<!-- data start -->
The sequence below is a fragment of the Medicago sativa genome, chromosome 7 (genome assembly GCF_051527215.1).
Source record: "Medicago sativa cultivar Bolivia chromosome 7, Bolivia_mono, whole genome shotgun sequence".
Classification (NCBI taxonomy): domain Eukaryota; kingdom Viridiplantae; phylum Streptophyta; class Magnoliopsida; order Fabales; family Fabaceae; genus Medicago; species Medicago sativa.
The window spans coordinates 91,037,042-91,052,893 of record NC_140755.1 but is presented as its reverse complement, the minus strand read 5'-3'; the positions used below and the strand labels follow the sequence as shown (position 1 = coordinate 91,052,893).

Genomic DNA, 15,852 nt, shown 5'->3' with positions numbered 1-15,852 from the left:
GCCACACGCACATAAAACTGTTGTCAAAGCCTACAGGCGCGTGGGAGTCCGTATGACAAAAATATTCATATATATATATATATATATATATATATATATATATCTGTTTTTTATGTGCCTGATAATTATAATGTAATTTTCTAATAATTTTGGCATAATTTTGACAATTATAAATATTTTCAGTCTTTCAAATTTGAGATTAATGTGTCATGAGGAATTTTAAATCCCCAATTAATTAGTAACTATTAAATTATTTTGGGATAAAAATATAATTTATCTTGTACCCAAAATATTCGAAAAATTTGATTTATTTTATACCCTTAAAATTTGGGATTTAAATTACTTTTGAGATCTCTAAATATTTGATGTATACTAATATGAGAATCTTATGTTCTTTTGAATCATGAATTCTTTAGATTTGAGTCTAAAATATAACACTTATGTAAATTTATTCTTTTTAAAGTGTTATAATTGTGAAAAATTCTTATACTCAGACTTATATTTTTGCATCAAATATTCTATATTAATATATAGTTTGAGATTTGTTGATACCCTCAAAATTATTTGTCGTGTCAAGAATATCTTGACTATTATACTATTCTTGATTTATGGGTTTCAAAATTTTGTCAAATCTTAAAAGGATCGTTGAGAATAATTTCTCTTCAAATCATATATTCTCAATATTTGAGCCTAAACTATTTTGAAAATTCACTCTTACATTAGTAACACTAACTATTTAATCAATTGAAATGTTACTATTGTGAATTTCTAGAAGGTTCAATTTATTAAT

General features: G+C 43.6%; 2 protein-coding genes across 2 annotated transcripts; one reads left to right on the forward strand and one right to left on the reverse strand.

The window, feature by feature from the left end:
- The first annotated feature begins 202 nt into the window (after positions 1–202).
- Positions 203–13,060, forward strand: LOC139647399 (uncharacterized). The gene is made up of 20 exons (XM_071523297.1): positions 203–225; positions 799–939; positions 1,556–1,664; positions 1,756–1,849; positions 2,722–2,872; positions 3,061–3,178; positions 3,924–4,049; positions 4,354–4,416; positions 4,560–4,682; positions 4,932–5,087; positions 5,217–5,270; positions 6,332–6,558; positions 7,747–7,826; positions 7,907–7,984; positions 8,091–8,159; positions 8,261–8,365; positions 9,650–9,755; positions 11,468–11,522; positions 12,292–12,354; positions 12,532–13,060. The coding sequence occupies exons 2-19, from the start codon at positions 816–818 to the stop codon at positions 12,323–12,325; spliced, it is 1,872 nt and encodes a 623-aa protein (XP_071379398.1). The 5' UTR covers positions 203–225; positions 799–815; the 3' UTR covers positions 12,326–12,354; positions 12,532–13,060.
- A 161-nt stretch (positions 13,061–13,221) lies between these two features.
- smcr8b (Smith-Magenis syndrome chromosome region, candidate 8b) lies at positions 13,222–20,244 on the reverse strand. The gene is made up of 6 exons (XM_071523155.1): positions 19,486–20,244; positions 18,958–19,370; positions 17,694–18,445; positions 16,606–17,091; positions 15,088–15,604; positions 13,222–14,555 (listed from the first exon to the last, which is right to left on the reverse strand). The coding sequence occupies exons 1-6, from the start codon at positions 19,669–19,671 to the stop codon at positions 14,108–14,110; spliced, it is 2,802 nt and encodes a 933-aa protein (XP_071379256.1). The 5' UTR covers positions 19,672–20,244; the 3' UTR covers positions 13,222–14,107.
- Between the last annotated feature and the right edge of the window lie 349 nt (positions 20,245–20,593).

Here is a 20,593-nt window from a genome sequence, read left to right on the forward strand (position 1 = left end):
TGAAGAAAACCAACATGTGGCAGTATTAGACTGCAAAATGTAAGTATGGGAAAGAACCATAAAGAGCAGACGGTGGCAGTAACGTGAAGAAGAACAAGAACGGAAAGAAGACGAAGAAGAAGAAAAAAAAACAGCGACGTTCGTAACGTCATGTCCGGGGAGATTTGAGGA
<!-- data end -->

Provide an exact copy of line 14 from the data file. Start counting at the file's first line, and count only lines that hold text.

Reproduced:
Here is a 20,593-nt window from a genome sequence, read left to right on the forward strand (position 1 = left end):